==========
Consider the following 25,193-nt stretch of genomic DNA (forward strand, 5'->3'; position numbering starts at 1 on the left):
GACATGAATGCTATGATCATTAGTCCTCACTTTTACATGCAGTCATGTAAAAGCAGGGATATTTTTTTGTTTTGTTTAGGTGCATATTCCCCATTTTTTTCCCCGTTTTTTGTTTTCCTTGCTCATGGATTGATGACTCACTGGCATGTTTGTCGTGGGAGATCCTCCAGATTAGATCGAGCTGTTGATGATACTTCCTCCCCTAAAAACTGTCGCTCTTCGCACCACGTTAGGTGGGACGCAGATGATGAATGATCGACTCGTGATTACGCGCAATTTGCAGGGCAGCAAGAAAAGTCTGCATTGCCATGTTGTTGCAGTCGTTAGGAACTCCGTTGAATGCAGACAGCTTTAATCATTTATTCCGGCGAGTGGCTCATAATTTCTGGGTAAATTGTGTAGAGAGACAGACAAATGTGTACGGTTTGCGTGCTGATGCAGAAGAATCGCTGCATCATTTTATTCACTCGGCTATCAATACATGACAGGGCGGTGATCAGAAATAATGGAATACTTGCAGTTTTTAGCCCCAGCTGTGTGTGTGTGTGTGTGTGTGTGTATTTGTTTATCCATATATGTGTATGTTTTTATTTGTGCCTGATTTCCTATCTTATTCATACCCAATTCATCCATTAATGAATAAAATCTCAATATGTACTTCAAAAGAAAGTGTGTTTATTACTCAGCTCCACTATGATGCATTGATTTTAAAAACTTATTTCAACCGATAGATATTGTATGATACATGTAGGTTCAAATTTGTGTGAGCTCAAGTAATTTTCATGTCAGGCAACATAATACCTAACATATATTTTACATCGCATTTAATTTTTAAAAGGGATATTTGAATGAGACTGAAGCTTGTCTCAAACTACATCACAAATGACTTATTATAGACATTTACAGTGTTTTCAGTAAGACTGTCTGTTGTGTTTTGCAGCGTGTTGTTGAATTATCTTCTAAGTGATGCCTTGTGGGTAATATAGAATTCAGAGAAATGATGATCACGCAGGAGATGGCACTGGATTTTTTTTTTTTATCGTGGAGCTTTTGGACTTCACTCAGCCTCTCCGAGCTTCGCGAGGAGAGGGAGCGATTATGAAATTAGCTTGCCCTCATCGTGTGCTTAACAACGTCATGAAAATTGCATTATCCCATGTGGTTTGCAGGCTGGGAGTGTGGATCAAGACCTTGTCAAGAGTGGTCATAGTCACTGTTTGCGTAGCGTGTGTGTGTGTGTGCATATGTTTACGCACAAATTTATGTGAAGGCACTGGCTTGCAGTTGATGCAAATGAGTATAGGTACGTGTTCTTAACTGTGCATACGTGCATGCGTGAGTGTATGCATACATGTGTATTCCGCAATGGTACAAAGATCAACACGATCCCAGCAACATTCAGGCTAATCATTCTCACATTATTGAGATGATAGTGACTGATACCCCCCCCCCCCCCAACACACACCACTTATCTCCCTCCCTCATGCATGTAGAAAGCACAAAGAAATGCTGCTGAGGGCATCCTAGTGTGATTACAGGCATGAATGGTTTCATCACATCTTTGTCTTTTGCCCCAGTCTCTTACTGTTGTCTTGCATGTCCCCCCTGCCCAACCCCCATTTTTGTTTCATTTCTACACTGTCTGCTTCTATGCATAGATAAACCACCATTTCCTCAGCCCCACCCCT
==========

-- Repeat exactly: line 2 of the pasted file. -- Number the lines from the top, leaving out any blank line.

GACATGAATGCTATGATCATTAGTCCTCACTTTTACATGCAGTCATGTAAAAGCAGGGATATTTTTTTGTTTTGTTTAGGTGCATATTCCCCATTTTTTTCCCCGTTTTTTGTTTTCCTTGCTCATGGATTGATGACTCACTGGCATGTTTGTCGTGGGAGATCCTCCAGATTAGATCGAGCTGTTGATGATACTTCCTCCCCTAAAAACTGTCGCTCTTCGCACCACGTTAGGTGGGACGCAGATGATGAATGATCGACTCGTGATTACGCGCAATTTGCAGGGCAGCAAGAAAAGTCTGCATTGCCATGTTGTTGCAGTCGTTAGGAACTCCGTTGAATGCAGACAGCTTTAATCATTTATTCCGGCGAGTGGCTCATAATTTCTGGGTAAATTGTGTAGAGAGACAGACAAATGTGTACGGTTTGCGTGCTGATGCAGAAGAATCGCTGCATCATTTTATTCACTCGGCTATCAATACATGACAGGGCGGTGATCAGAAATAATGGAATACTTGCAGTTTTTAGCCCCAGCTGTGTGTGTGTGTGTGTGTGTGTGTATTTGTTTATCCATATATGTGTATGTTTTTATTTGTGCCTGATTTCCTATCTTATTCATACCCAATTCATCCATTAATGAATAAAATCTCAATATGTACTTCAAAAGAAAGTGTGTTTATTACTCAGCTCCACTATGATGCATTGATTTTAAAAACTTATTTCAACCGATAGATATTGTATGATACATGTAGGTTCAAATTTGTGTGAGCTCAAGTAATTTTCATGTCAGGCAACATAATACCTAACATATATTTTACATCGCATTTAATTTTTAAAAGGGATATTTGAATGAGACTGAAGCTTGTCTCAAACTACATCACAAATGACTTATTATAGACATTTACAGTGTTTTCAGTAAGACTGTCTGTTGTGTTTTGCAGCGTGTTGTTGAATTATCTTCTAAGTGATGCCTTGTGGGTAATATAGAATTCAGAGAAATGATGATCACGCAGGAGATGGCACTGGATTTTTTTTTTTTATCGTGGAGCTTTTGGACTTCACTCAGCCTCTCCGAGCTTCGCGAGGAGAGGGAGCGATTATGAAATTAGCTTGCCCTCATCGTGTGCTTAACAACGTCATGAAAATTGCATTATCCCATGTGGTTTGCAGGCTGGGAGTGTGGATCAAGACCTTGTCAAGAGTGGTCATAGTCACTGTTTGCGTAGCGTGTGTGTGTGTGTGCATATGTTTACGCACAAATTTATGTGAAGGCACTGGCTTGCAGTTGATGCAAATGAGTATAGGTACGTGTTCTTAACTGTGCATACGTGCATGCGTGAGTGTATGCATACATGTGTATTCCGCAATGGTACAAAGATCAACACGATCCCAGCAACATTCAGGCTAATCATTCTCACATTATTGAGATGATAGTGACTGATACCCCCCCCCCCCCCAACACACACCACTTATCTCCCTCCCTCATGCATGTAGAAAGCACAAAGAAATGCTGCTGAGGGCATCCTAGTGTGATTACAGGCATGAATGGTTTCATCACATCTTTGTCTTTTGCCCCAGTCTCTTACTGTTGTCTTGCATGTCCCCCCTGCCCAACCCCCATTTTTGTTTCATTTCTACACTGTCTGCTTCTATGCATAGATAAACCACCATTTCCTCAGCCCCACCCCT